Voice Characteristics - This is the biggest one, and even though you’ve chosen some of these to tag your demos with, you should use the text of your profile to add even more, and reinforce the ones that apply most strongly to your voice
Types of Projects - This is where you can describe the projects you are interested in voicing, or the kinds you have already voiced. Keywords like Commercial, E-Learning, Radio, TV, Web Spot, Pre-Roll, IVR, etc....
Celebrity References - A lot of times clients will like a certain celebrity’s voice or a commercial they have voiced and want something similar for their project, so they will use that celeb as a search term. So if you can pull off that same down-to-earth conversational “John Krasinski” eSurance type of read, have that in your profile! Or any other celeb name that you can be linked to.
Another important element of your profile, is a description of your service. Touch on all the things you can offer your clients, besides just your voice. Things like your turnaround time, Home Studio Info, The Live Direction methods you offer, any additional related services like copywriting, and so on.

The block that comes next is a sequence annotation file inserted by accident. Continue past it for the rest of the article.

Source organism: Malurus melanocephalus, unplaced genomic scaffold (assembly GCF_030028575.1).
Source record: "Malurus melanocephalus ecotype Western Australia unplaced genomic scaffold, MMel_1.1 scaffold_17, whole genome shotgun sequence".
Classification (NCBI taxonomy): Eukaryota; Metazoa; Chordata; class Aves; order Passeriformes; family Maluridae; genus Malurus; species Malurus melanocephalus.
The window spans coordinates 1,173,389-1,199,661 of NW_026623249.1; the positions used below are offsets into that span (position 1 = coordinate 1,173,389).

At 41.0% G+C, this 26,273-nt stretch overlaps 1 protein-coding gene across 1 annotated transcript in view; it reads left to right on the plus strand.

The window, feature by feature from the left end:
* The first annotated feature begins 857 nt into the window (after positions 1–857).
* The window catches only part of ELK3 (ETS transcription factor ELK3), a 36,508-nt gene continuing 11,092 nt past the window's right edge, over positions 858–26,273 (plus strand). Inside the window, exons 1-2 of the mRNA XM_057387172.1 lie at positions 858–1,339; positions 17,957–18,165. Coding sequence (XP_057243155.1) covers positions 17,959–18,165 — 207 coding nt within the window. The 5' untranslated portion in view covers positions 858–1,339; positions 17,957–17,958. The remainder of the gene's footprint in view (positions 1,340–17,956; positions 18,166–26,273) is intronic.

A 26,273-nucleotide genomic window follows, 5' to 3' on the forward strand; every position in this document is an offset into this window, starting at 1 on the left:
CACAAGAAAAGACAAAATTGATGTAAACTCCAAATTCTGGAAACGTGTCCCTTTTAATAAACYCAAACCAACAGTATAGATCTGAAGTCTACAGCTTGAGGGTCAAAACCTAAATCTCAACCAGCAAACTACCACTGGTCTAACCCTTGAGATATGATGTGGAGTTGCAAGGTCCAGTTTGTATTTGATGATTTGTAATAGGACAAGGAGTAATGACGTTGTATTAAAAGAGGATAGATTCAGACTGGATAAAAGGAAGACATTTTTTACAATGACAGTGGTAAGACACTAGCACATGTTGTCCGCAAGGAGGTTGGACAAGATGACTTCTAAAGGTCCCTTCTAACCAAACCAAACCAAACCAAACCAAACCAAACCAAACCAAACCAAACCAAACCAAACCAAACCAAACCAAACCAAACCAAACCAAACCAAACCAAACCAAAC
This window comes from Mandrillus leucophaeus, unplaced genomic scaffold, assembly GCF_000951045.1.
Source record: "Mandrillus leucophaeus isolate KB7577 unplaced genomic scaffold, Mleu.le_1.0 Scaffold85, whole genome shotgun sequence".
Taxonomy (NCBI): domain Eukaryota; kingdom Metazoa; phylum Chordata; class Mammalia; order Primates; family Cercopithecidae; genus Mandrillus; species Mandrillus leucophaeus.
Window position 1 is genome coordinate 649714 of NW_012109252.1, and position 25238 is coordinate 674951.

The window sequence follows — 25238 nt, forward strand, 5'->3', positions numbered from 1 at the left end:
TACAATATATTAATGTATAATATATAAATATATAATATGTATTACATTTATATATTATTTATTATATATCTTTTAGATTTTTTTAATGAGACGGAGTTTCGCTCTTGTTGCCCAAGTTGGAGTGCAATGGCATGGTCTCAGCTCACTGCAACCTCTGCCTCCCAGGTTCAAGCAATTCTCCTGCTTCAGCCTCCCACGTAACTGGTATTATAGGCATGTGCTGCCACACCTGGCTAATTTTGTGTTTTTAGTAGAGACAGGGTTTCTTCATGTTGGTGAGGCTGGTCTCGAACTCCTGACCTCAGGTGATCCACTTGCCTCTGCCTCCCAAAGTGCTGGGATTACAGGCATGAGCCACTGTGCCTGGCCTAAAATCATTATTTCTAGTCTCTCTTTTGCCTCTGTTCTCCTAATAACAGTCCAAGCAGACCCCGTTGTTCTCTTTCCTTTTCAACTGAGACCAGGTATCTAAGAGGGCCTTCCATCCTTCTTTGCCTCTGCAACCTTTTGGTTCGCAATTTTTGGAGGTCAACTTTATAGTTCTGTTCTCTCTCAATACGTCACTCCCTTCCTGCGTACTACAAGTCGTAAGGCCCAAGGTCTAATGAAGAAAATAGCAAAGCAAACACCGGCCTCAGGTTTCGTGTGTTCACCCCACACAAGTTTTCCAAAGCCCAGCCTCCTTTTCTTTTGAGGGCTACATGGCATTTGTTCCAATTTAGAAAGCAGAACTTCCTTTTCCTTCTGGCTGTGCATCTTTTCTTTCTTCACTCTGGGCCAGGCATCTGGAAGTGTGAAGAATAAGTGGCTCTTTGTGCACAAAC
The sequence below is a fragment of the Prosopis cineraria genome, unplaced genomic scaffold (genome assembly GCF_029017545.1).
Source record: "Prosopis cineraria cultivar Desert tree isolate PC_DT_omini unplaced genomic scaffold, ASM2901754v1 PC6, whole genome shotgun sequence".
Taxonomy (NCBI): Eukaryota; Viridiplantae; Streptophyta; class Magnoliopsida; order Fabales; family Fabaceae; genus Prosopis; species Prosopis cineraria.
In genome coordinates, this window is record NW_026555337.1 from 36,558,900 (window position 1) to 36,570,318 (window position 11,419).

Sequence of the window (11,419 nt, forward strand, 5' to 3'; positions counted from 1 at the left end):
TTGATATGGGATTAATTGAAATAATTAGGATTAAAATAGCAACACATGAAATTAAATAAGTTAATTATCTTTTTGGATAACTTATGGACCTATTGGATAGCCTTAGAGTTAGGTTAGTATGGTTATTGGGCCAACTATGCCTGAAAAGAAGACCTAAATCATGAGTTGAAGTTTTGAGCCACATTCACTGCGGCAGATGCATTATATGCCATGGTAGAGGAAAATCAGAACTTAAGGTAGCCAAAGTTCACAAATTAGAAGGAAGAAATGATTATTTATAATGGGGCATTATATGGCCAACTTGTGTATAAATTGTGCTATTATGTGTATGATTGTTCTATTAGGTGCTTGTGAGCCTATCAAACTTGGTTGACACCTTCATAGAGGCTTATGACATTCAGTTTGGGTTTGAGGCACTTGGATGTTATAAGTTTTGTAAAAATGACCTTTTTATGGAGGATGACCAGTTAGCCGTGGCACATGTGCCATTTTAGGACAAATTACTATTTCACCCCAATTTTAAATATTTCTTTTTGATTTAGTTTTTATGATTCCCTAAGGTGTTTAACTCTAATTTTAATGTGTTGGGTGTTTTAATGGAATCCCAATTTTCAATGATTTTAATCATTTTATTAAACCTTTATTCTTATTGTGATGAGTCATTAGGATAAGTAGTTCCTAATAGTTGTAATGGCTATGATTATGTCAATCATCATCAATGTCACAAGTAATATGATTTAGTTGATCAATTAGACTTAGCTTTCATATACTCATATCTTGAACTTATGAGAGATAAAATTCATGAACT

If you have testimonials from past clients, you should definitely add some to your profiles. This goes along with adding your client list, in proving your credibility. They don’t need to be novels, just a quick sentence or two from a satisfied client along with that client’s name, company, and if possible, the project name.
The project name can go a long way. When someone reads your profile and sees a glowing review from “John Doe, ABC Production Company” that’s great and surely impressive. But they likely have no idea who John Doe or ABC Production Company is, so if you can list that testimonial as coming from “John Doe, ABC Production Company, ‘Samsung Galaxy Commercial’” - That’ll likely have more of an impact.
To sum up, look at your casting site profiles as a way to reinforce your value to already interested clients, and as a way to help you pop up in search results. Utilize the best practices highlighted in this post to accomplish both of those things, and start booking more work through these platforms. You can download a free profile template in the resource package below to assist you, as well as get a few additional tips for specific casting sites.
How many of these ideas have you implemented into your own Casting Site Profiles? What other things do you have there that weren't mentioned? Let me know in the comments!
Free Resource Package
Click the button below to download a free resource package for this post, including a PDF version for saving and offline reading, as well as a free Casting Site Profile Template Guide (preview below), which you can use as a checklist to help you implement the strategies in this post into your own profiles and show you how to organize everything, along with some additional tips.